The Fenty administration’s legislative proposal to restructure school governance would make the D.C. Board of Education, which now controls administrative, budgetary and policy matters, a state advisory panel, a move the board views as a demotion. While we do not hold that view, we do agree in principle with another announcement the board made last week.
As Mayor Fenty fine-tuned on Wednesday night his testimony for the next morning’s first of the D.C. Council’s public hearings on school reform, the board officially declared its opposition to the plan. The board’s resolution was hardly surprising, considering individual members, including Board President Robert Bobb, had already voiced their distaste for the Fenty proposal. What the mayor and other supporters of reform should appreciate, though, is the board’s announcement that it will develop its own proposal.
Without releasing details of the alternative plan, the board said it will submit its proposal to the council on Jan. 26 and hold a series of public hearings before voting on the plan in early March. The board’s timeline is interesting, since it mirrors the strategy of the council’s but for a key factor — that the board will vote on its version before the council votes on the mayor’s. With opposition already lined up against the Fenty legislation, it will be interesting to watch lawmakers reaffirm and reposition themselves on the issue of school reform. Indeed, before the January swearing-ins, the majority of council members supported Mr. Fenty, and the board was largely moot on the issue — with the exception of Mr. Bobb. The vote on Wednesday changed the dynamics, with members unanimously resolving to not only unite behind Mr. Bobb but to devise their own alternative plan.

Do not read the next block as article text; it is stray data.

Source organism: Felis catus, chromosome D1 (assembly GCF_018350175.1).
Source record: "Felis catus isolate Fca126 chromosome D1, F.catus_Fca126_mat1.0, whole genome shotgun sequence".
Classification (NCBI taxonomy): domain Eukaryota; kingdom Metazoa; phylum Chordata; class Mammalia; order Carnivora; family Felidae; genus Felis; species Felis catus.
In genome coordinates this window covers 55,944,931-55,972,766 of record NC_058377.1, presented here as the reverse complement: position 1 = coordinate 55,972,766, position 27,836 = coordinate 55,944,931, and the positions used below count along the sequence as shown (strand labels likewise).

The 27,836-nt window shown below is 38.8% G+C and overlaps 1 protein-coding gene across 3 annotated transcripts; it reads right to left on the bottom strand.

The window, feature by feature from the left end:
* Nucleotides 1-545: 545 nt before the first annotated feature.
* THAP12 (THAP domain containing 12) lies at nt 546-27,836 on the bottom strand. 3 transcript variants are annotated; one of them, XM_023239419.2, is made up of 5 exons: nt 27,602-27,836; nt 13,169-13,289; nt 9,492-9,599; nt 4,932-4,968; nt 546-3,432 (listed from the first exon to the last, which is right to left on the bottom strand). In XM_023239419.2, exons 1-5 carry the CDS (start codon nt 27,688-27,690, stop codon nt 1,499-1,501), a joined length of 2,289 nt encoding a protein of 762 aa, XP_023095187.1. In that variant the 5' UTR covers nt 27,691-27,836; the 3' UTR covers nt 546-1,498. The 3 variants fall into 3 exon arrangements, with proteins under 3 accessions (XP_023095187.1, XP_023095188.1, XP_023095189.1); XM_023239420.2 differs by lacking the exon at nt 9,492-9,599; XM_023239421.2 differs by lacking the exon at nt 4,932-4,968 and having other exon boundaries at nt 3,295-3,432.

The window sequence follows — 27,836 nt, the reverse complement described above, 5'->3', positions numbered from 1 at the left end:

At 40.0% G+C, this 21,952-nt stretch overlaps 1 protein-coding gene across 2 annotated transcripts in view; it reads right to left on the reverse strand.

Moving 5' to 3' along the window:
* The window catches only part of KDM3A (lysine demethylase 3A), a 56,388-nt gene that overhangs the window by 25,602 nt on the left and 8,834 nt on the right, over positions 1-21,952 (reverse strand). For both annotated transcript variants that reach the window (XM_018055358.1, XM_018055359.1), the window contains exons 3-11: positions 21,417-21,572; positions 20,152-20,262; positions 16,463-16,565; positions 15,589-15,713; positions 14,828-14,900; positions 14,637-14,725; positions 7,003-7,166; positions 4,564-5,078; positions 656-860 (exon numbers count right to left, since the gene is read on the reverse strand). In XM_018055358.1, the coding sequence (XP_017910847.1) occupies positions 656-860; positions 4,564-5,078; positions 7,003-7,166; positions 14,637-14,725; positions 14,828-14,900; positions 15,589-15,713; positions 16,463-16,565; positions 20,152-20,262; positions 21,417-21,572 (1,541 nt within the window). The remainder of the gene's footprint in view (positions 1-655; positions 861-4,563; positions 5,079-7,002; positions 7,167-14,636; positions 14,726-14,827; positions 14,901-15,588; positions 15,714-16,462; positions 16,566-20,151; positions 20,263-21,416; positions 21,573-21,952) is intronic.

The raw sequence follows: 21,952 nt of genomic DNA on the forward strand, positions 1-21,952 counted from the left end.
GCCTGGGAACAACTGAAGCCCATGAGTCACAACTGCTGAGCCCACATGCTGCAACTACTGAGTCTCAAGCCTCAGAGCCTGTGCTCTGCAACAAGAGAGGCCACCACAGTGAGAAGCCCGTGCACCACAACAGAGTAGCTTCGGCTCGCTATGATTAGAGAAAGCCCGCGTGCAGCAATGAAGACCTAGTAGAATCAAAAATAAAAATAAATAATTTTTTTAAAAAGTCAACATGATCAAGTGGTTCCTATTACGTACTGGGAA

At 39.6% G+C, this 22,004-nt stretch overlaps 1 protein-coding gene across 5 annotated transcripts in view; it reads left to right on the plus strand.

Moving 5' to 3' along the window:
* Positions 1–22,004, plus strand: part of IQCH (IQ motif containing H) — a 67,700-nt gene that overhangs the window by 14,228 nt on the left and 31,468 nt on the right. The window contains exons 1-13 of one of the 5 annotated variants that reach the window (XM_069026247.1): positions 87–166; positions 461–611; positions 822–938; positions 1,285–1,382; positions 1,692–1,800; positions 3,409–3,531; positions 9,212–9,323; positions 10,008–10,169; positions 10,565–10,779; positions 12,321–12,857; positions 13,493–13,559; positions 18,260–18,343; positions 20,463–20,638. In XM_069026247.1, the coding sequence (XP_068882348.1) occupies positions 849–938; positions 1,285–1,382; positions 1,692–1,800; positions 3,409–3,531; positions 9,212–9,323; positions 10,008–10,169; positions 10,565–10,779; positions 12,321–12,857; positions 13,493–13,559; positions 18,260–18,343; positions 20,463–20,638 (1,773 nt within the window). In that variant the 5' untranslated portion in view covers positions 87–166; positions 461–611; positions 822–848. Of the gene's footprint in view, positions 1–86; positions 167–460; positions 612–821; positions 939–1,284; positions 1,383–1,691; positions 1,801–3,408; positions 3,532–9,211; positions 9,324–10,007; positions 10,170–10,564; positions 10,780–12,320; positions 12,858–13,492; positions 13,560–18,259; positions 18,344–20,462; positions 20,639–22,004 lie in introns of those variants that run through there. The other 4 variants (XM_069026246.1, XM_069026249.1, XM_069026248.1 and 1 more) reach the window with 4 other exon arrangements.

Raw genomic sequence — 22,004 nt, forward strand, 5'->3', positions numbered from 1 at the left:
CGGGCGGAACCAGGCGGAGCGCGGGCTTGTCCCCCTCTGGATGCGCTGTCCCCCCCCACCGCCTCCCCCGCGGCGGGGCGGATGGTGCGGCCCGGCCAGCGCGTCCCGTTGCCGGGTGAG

The board’s isn’t the sole pitched voice in the debate, however. Mr. Fenty had to step down as Ward 4 council member to become mayor and Vincent Gray had to relinquish his Ward 7 seat to become council chairman. Now, several organizations, including the D.C. Federation of Civic Associations, are concerned that voters and other residents will not have a vote on the legislation because they no longer have ward representative on the council.
While that point must not be taken lightly, two facts practically render it moot. For starters, the mayor and each and every member of the council represent all residents — whether they were elected citywide or in one of the city’s eight political wards. Moreover, Mr. Fenty won the November general election by capturing all precincts, including those in Wards 4 and 7.
The school-reform debate is shaping up to be a nasty tug-of-war, running therisk of losing sight of its central mission, which is to improve the academic lot of students. The youth of the city can’t afford for Mr. Fenty, Mr. Gray and Mr. Bobb to let a power struggle over a “takeover” to distract them from reaching that goal.